A few months ago there was a discussion about in home caretakers and how crooked they are. Well, it goes without saying that there are bad ones out there but just as many great ones. I feel the same way about doctors. My dad's doctors are wonderful, knowledgeable, caring people. When I had shoulder surgery I was given the name of "one of the best" orthopedic surgeons in the universe. I'm sure he has helped many people over the years but I wouldn't recommend that man if he was the last doctor on earth. Flip, arrogant, UNcaring man that I have ever met. Plus my shoulder is still messed up and that was 9 years ago. I did everything he told me and he just couldn't figure out why "I" wasn't cooperating and not getting better. Sooo, in my humble opinion I have learned you have to go with your instinct, get second opinions, and do your homework. This isn't the only doctor story I have but this isn't about me. It's about taking care of your loved ones and being their advocate when they can't do it for themselves. And vstefans.....thanks for the input and your 2 cents. Wish they would teach more about elder care in med schools.
If she was better at home on original meds, ask why she's been switched to a drug that makes her worse.
If you feel the Drs. aren't taking the time to explain, then definitely go with your feeling and take her back home and put her back on her original meds.Unless she has an additional medical problem, then make sure they tell you clearly why the meds have changed.
Stand up for your Mother, make sure the Drs. give you a straight answer.
You are in charge, not the Drs., who sometimes treat the elderly in a manner they would never treat someone younger.
When your Mother can't speak up for herself, you must do it for her.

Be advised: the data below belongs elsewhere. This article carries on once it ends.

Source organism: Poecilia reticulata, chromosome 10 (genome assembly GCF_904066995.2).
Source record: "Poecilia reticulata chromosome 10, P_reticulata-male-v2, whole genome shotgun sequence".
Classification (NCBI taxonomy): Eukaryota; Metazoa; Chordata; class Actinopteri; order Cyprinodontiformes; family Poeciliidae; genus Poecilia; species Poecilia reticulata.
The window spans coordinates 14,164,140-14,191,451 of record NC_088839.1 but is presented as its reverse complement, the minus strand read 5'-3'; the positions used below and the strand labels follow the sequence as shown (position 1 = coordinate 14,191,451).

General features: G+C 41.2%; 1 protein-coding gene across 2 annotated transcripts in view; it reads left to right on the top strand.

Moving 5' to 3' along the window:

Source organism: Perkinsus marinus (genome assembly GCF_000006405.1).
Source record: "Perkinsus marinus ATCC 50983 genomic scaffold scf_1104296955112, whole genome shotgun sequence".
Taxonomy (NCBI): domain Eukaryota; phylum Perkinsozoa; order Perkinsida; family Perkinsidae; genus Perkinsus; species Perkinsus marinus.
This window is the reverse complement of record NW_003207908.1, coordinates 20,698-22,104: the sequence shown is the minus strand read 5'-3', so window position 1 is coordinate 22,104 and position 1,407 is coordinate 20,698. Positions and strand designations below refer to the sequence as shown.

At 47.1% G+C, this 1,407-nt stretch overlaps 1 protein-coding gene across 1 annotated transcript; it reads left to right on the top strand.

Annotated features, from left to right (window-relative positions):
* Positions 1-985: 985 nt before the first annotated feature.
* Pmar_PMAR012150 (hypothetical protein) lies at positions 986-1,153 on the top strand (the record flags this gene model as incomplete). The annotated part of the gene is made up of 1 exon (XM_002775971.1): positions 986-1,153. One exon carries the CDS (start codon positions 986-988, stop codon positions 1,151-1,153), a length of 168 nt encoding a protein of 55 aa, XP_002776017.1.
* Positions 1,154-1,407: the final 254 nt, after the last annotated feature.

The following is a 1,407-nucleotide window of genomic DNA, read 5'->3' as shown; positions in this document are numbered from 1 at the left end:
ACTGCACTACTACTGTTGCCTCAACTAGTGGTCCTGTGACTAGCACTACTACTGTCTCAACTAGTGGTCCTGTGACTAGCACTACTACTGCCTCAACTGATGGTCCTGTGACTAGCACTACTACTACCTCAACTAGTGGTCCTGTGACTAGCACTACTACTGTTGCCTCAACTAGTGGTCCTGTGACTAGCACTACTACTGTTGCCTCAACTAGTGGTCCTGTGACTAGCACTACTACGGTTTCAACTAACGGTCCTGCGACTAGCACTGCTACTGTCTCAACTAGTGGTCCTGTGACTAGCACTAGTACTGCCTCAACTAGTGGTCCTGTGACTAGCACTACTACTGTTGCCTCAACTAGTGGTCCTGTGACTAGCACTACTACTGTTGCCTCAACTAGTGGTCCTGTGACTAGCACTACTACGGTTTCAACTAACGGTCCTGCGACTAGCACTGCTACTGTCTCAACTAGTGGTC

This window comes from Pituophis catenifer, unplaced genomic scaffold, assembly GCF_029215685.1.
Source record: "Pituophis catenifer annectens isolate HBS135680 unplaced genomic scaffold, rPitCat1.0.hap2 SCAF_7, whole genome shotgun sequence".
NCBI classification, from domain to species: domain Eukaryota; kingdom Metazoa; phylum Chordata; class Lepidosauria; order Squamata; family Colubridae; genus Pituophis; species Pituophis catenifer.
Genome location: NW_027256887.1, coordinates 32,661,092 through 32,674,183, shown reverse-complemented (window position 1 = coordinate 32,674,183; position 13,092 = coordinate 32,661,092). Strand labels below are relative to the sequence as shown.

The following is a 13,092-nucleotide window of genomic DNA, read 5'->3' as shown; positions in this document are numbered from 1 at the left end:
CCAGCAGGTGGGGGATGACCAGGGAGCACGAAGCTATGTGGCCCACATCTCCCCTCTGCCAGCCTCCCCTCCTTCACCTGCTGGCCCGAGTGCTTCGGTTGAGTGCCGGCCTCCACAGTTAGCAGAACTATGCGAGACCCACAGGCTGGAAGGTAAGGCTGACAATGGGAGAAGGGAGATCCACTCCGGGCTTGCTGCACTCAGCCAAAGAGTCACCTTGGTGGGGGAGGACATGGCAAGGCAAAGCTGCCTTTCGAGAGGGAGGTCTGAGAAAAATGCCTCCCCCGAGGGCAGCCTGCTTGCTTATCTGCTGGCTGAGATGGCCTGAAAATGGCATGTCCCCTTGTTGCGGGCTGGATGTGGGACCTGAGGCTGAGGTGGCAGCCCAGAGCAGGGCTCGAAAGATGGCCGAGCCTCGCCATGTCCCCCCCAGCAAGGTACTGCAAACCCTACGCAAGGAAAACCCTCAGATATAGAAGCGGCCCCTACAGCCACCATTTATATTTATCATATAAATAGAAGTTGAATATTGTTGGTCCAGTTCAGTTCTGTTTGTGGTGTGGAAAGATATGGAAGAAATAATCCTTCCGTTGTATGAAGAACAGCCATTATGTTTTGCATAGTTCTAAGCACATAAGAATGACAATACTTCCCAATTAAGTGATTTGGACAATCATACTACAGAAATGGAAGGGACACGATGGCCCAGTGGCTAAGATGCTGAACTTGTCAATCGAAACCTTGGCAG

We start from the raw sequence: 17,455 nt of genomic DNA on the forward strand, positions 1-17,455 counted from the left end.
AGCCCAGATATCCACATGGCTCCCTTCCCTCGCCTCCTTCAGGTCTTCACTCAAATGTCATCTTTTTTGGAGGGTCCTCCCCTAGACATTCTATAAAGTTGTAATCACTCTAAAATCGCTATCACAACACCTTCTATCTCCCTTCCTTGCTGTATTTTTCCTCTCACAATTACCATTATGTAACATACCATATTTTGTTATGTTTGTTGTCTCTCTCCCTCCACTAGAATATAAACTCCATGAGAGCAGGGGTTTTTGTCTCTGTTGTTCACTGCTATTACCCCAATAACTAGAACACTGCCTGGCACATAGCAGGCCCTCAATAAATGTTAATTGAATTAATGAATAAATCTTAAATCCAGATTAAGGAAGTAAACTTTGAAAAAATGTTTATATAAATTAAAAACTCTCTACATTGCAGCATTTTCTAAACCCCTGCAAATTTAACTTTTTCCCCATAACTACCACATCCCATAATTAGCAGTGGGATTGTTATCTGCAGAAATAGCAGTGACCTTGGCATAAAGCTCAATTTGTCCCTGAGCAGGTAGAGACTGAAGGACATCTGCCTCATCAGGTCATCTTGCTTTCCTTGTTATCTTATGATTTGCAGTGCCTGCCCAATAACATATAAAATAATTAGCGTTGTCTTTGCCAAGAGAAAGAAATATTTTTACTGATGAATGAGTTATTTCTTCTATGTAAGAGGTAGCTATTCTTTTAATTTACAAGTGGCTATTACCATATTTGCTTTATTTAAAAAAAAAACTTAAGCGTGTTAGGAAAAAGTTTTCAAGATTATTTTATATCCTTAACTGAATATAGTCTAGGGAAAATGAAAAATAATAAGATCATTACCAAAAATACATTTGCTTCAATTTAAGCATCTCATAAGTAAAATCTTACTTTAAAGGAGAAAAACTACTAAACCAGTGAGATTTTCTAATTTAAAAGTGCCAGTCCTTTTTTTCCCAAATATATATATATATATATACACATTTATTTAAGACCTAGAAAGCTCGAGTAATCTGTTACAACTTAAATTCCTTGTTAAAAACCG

Vstefans, I'm assuming you are a doctor. I do believe that doctors do NOT prescribe because they are getting a kick back from the drug companies...but why do they often NOT listen to the families of the one who is sick? My mom has recently died of Alz. and many of her "specialists" did not know how to deal with a person with advanced ALZ. They expected her to be able to answer questions and were terribly annoyed when my father an I tried to explain to them that she was unable to answer them....Do they not teach this in medical school or in residency???? Blessings to the doctors that understand, Lindaz.
You need to stand your ground on this. At the very least ask some very specific questions of the doctor: why the meds change, what will be the benefit, what is the reason for discontinuing previous medications, what are other alternatives. Good luck, dear heart. It is not easy, but you will feel better for doing your best to fight for your loved one's best interests. Make sure the doctors have that in mind, too, and make sure they explain to you why they feel it is right. Do not be afraid to seek out a second opinion, either. Good luck. {{{{hugs}}}}